A collection of induced pluripotent stem cell lines from a Parkinson’s disease patient with triplication of the α-synuclein locus and an unaffected first-degree relative has been produced.
Despite Parkinson’s disease (PD) being the most common neurodegenerative movement disorder, it is infamously difficult to model and assess the disease process in the laboratory. This is in part due to the inaccessibility of diseased neurons from patients. Transgenic models of α-synuclein do not fully replicate the phenotype of the human disease. Existing primary cell models also have major drawbacks, animal tissues being challenging to sustain in culture, and immortalized cell lines harbouring abnormalities that make them significantly different to normal human neurons.
A potential solution is to utilize disease-specific induced pluripotent stem cells (iPSCs) derived from familial PD patients. Dr Tilo Kunath’s group developed iPSCs with genetic mutations known to cause Parkinson’s. This model represents a valuable experimental system to identify compounds that reduce levels and aggregation of α-synuclein and investigate the mechanistic basis of neurodegeneration.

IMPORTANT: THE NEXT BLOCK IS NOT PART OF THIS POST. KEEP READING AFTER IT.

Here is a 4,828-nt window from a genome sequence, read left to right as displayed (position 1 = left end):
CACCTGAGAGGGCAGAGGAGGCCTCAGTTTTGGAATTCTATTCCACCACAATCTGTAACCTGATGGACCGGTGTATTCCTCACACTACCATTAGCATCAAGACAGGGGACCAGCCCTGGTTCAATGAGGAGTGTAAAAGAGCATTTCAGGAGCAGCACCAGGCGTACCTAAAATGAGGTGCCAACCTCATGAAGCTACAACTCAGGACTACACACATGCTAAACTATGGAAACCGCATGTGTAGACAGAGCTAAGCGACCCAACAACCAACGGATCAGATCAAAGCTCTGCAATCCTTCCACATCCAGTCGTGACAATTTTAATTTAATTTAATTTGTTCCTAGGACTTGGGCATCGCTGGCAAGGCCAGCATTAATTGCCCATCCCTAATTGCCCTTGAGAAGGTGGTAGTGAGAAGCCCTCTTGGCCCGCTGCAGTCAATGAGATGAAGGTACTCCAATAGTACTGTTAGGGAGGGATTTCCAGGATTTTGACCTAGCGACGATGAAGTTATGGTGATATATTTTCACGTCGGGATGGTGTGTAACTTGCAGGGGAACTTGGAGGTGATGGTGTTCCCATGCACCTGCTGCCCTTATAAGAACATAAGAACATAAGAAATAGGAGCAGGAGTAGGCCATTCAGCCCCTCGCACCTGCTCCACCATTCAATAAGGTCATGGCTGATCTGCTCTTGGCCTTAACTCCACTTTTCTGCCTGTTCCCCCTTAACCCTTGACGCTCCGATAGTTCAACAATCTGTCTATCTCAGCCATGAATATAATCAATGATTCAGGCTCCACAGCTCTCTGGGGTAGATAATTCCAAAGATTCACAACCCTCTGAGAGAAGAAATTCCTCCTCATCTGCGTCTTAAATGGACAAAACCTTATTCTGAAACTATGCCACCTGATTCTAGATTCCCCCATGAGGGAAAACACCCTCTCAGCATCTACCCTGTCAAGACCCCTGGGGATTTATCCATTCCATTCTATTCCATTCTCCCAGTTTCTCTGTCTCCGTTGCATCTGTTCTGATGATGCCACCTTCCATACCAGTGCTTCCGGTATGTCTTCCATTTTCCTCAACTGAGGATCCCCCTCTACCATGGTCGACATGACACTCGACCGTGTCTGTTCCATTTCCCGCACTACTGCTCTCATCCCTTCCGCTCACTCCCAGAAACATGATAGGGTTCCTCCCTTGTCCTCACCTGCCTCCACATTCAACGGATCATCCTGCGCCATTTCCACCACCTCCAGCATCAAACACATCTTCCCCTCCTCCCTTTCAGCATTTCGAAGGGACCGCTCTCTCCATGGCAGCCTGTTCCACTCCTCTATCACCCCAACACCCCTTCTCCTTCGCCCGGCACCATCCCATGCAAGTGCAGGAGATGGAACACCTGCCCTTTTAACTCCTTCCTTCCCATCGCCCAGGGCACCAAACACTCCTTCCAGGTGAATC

The SNCA gene encodes α-synuclein, a protein known to be related to Parkinson’s disease development. Triplication of SNCA results in increased levels of α-synuclein messenger RNA and protein and is correlated with rapid, early-onset Parkinson’s disease.
Our researchers have produced multiple induced pluripotent stem cell (iPSC) lines isolated from a Parkinson’s disease patient with SNCA triplication. The lines are well characterised and successfully differentiated into midbrain dopaminergic neurons, the neuronal cell type primarily affected in Parkinson’s disease. The neurons derived from patients expressed double the amount of α-synuclein protein than the healthy control, accurately recreating the disease state cell pathology.
Devine, M.J. et al. Parkinson’s disease induced pluripotent stem cells with triplication of the α-synuclein locus. Nat. Commun. 2:440 doi: 10.1038/ncomms1453 (2011).
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